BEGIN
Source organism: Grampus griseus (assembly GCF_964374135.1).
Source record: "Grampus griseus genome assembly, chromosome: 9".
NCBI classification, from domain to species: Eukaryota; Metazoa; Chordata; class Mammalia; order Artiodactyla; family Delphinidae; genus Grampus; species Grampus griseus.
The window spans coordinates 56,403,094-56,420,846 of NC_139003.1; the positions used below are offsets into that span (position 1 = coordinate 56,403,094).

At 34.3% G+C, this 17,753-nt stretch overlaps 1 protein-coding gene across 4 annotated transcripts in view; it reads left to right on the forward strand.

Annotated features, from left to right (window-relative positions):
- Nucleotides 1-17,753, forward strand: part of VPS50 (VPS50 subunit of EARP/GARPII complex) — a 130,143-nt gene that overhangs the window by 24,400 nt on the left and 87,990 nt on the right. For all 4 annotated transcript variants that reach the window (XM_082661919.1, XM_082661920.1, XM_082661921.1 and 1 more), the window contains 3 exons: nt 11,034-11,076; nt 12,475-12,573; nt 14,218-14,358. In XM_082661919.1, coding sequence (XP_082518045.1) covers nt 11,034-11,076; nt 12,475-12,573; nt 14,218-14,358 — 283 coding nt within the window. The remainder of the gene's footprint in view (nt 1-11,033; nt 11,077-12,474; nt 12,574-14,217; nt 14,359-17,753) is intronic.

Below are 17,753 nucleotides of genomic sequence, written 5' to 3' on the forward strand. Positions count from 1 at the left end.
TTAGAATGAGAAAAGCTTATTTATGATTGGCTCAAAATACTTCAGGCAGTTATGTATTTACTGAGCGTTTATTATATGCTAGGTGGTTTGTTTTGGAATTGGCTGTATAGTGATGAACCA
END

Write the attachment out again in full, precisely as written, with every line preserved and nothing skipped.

Source organism: Grampus griseus (assembly GCF_964374135.1).
Source record: "Grampus griseus genome assembly, chromosome: 9".
NCBI classification, from domain to species: Eukaryota; Metazoa; Chordata; class Mammalia; order Artiodactyla; family Delphinidae; genus Grampus; species Grampus griseus.
The window spans coordinates 56,403,094-56,420,846 of NC_139003.1; the positions used below are offsets into that span (position 1 = coordinate 56,403,094).

At 34.3% G+C, this 17,753-nt stretch overlaps 1 protein-coding gene across 4 annotated transcripts in view; it reads left to right on the forward strand.

Annotated features, from left to right (window-relative positions):
- Nucleotides 1-17,753, forward strand: part of VPS50 (VPS50 subunit of EARP/GARPII complex) — a 130,143-nt gene that overhangs the window by 24,400 nt on the left and 87,990 nt on the right. For all 4 annotated transcript variants that reach the window (XM_082661919.1, XM_082661920.1, XM_082661921.1 and 1 more), the window contains 3 exons: nt 11,034-11,076; nt 12,475-12,573; nt 14,218-14,358. In XM_082661919.1, coding sequence (XP_082518045.1) covers nt 11,034-11,076; nt 12,475-12,573; nt 14,218-14,358 — 283 coding nt within the window. The remainder of the gene's footprint in view (nt 1-11,033; nt 11,077-12,474; nt 12,574-14,217; nt 14,359-17,753) is intronic.

Below are 17,753 nucleotides of genomic sequence, written 5' to 3' on the forward strand. Positions count from 1 at the left end.
TTAGAATGAGAAAAGCTTATTTATGATTGGCTCAAAATACTTCAGGCAGTTATGTATTTACTGAGCGTTTATTATATGCTAGGTGGTTTGTTTTGGAATTGGCTGTATAGTGATGAACCA